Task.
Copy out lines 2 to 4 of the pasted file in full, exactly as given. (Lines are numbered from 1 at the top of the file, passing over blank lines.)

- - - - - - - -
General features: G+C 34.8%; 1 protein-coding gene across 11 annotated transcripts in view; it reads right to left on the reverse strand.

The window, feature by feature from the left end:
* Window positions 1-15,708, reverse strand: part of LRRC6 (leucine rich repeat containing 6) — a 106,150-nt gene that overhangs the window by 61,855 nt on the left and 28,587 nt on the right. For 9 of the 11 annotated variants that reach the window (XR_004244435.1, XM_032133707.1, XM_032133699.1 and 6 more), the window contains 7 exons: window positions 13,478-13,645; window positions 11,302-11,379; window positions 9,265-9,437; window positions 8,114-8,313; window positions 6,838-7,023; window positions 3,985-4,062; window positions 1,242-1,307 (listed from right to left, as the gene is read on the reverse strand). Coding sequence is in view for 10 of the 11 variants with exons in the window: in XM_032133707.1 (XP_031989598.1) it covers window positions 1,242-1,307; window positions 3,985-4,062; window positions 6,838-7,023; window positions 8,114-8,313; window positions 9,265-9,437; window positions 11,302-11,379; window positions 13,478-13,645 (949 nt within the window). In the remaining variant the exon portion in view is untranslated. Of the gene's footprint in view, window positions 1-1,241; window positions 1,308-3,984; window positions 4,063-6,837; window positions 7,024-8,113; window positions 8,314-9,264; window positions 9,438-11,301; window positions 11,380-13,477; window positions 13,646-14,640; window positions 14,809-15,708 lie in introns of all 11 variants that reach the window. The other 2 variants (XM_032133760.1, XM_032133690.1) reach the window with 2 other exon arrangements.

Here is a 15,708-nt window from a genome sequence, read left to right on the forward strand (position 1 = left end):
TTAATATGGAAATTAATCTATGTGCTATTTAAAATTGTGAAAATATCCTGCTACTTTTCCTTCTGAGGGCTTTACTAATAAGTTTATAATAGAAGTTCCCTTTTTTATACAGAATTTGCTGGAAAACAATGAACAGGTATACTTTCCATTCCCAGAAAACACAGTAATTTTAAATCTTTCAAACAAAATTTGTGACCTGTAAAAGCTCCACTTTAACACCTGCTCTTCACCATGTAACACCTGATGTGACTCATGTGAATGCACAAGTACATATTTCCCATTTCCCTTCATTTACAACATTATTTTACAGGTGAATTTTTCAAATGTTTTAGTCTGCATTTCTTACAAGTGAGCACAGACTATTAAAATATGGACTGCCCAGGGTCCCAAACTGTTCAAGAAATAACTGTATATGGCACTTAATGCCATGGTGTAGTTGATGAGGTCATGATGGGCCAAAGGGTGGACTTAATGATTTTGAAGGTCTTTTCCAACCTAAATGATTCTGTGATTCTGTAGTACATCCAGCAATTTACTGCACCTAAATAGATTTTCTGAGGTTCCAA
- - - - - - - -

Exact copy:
The window, feature by feature from the left end:
* Window positions 1-15,708, reverse strand: part of LRRC6 (leucine rich repeat containing 6) — a 106,150-nt gene that overhangs the window by 61,855 nt on the left and 28,587 nt on the right. For 9 of the 11 annotated variants that reach the window (XR_004244435.1, XM_032133707.1, XM_032133699.1 and 6 more), the window contains 7 exons: window positions 13,478-13,645; window positions 11,302-11,379; window positions 9,265-9,437; window positions 8,114-8,313; window positions 6,838-7,023; window positions 3,985-4,062; window positions 1,242-1,307 (listed from right to left, as the gene is read on the reverse strand). Coding sequence is in view for 10 of the 11 variants with exons in the window: in XM_032133707.1 (XP_031989598.1) it covers window positions 1,242-1,307; window positions 3,985-4,062; window positions 6,838-7,023; window positions 8,114-8,313; window positions 9,265-9,437; window positions 11,302-11,379; window positions 13,478-13,645 (949 nt within the window). In the remaining variant the exon portion in view is untranslated. Of the gene's footprint in view, window positions 1-1,241; window positions 1,308-3,984; window positions 4,063-6,837; window positions 7,024-8,113; window positions 8,314-9,264; window positions 9,438-11,301; window positions 11,380-13,477; window positions 13,646-14,640; window positions 14,809-15,708 lie in introns of all 11 variants that reach the window. The other 2 variants (XM_032133760.1, XM_032133690.1) reach the window with 2 other exon arrangements.

Here is a 15,708-nt window from a genome sequence, read left to right on the forward strand (position 1 = left end):